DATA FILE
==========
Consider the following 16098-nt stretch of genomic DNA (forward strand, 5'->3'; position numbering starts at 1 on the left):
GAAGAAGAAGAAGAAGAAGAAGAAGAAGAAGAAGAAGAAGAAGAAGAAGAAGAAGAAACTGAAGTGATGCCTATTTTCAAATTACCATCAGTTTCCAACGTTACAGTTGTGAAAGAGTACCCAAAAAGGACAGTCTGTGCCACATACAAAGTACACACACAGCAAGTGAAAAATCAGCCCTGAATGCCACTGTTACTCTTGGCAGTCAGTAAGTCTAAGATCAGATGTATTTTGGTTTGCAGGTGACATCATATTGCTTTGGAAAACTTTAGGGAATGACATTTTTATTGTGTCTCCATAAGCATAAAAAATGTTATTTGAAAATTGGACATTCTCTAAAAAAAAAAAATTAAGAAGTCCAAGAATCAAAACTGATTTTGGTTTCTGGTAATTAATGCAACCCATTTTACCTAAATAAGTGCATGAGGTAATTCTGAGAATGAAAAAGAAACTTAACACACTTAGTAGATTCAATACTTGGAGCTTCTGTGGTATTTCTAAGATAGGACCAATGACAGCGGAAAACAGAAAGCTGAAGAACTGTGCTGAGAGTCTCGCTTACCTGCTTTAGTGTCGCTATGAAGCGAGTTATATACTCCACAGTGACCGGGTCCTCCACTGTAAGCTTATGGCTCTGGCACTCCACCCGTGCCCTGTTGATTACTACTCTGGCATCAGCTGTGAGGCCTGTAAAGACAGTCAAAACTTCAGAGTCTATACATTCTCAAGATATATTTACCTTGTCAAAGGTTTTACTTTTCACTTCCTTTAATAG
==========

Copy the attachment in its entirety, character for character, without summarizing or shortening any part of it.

Consider the following 16098-nt stretch of genomic DNA (forward strand, 5'->3'; position numbering starts at 1 on the left):
GAAGAAGAAGAAGAAGAAGAAGAAGAAGAAGAAGAAGAAGAAGAAGAAGAAGAAGAAACTGAAGTGATGCCTATTTTCAAATTACCATCAGTTTCCAACGTTACAGTTGTGAAAGAGTACCCAAAAAGGACAGTCTGTGCCACATACAAAGTACACACACAGCAAGTGAAAAATCAGCCCTGAATGCCACTGTTACTCTTGGCAGTCAGTAAGTCTAAGATCAGATGTATTTTGGTTTGCAGGTGACATCATATTGCTTTGGAAAACTTTAGGGAATGACATTTTTATTGTGTCTCCATAAGCATAAAAAATGTTATTTGAAAATTGGACATTCTCTAAAAAAAAAAAATTAAGAAGTCCAAGAATCAAAACTGATTTTGGTTTCTGGTAATTAATGCAACCCATTTTACCTAAATAAGTGCATGAGGTAATTCTGAGAATGAAAAAGAAACTTAACACACTTAGTAGATTCAATACTTGGAGCTTCTGTGGTATTTCTAAGATAGGACCAATGACAGCGGAAAACAGAAAGCTGAAGAACTGTGCTGAGAGTCTCGCTTACCTGCTTTAGTGTCGCTATGAAGCGAGTTATATACTCCACAGTGACCGGGTCCTCCACTGTAAGCTTATGGCTCTGGCACTCCACCCGTGCCCTGTTGATTACTACTCTGGCATCAGCTGTGAGGCCTGTAAAGACAGTCAAAACTTCAGAGTCTATACATTCTCAAGATATATTTACCTTGTCAAAGGTTTTACTTTTCACTTCCTTTAATAG